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Denton Physician Arrested for Indecent Assault

Dr. Ikenna Adugba had a long disciplinary history with the Texas Medical Board prior to his arrest.
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Courtesy: iStock

Denton Police arrested Denton physician Dr. Ikenna Adugba for allegedly inappropriately touching four patients during doctor’s visits in 2022 and 2023.

The Texas Medical Board suspended Adugba’s license in February after it reported that the Denton Police Department arrested him for indecent assault. Adugba was a Medicaid provider at First Care Medical Center in Denton. The Texas Office of the Attorney General’s Medicaid Fraud Control Unit assisted DPD with the case, prompting a release from the office of the Attorney General announcing the arrest.

Adugba trained in Nigeria before his residency at Howard University Hospital in Washington, D.C. He then moved to Texas, where he has been in practice for 23 years, according to the TMB. He has an extensive disciplinary history with the TMB going back to 2010 when he had to pay a $500 fine for failing to sign a death certificate in a timely manner.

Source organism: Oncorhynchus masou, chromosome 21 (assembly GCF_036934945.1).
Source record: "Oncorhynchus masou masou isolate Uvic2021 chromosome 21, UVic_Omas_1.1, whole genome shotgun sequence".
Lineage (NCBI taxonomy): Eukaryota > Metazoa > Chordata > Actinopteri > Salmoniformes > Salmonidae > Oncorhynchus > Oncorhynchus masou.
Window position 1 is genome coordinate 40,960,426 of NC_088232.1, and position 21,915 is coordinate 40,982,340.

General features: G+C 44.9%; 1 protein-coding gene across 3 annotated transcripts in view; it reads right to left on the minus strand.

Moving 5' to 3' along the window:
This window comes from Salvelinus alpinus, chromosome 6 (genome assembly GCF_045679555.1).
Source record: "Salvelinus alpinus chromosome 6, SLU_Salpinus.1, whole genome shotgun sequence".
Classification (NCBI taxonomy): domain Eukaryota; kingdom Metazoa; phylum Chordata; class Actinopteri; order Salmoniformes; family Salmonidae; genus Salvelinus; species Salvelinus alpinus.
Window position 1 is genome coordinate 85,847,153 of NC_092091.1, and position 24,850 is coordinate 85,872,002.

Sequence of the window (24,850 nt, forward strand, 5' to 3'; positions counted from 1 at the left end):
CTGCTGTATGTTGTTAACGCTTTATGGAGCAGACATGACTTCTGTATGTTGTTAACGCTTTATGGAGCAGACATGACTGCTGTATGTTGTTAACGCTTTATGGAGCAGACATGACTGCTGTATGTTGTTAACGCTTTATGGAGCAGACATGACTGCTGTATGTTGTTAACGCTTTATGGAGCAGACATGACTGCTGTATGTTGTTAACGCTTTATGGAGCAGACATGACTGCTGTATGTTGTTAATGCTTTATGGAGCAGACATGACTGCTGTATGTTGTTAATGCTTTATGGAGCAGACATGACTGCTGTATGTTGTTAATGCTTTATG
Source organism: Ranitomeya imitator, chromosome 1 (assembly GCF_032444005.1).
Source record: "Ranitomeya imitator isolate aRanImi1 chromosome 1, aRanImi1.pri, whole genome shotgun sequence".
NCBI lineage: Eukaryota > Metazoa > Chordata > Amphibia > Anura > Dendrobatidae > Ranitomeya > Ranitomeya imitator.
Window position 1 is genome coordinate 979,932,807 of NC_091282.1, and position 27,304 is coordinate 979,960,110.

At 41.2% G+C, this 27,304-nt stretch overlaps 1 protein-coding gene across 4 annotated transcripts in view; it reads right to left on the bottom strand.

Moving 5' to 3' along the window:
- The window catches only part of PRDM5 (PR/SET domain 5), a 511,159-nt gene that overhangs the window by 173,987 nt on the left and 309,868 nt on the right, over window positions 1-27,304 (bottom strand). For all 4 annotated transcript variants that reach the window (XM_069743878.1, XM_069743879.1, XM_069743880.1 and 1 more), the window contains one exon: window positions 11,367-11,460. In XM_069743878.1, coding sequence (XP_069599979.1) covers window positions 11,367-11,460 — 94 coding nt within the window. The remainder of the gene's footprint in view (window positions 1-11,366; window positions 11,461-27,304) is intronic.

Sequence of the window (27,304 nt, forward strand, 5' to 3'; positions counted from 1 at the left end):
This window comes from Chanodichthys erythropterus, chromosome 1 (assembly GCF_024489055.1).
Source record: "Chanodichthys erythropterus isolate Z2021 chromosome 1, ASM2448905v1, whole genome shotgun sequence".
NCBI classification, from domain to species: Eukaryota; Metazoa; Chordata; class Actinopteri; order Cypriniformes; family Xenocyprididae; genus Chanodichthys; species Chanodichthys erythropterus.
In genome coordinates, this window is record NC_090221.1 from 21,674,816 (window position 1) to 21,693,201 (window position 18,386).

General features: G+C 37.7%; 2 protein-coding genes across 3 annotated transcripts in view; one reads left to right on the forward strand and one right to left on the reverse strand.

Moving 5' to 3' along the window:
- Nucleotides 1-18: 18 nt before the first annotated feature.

The TMB suspension in February was the most recent in a series of disciplinary actions taken against Adugba over the years. Additional alleged offenses included not providing the TMB with necessary information about his practice, not supervising his patients, and not maintaining accurate medical records. Punishments included requiring him to pay thousands of dollars in fines, have his practice supervised by another physician, take continuing education courses, take and pass the medical jurisprudence exam, and more.

In 2013, Adugba saw a patient with a complex medical history who had received three kidney transplants. According to State Office of Administration Hearings documents, they measured elevated blood pressure and creatine levels at the patient’s last visit in 2014. Adugba failed to follow up with the patient or refer them to a nephrologist, even after a month of calls from the patient asking about the results of the tests. The patient was hospitalized as a result of complications connected to elevated blood pressure and creatine levels.

At the same time, TMB disciplined Adugba for failing to provide proper documentation about why he was prescribing controlled substances for pain to 12 additional patients. For a dozen other patients, Adugba was disciplined for failing to give enough justification for why he was prescribing antipsychotic treatment for patients with psychiatric and behavioral disorders, according to the TMB.

Adugba’s license remains suspended pending further board action.

Author

Will Maddox

Will Maddox

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Will is the senior writer for D CEO magazine and the editor of D CEO Healthcare. He's written about healthcare…

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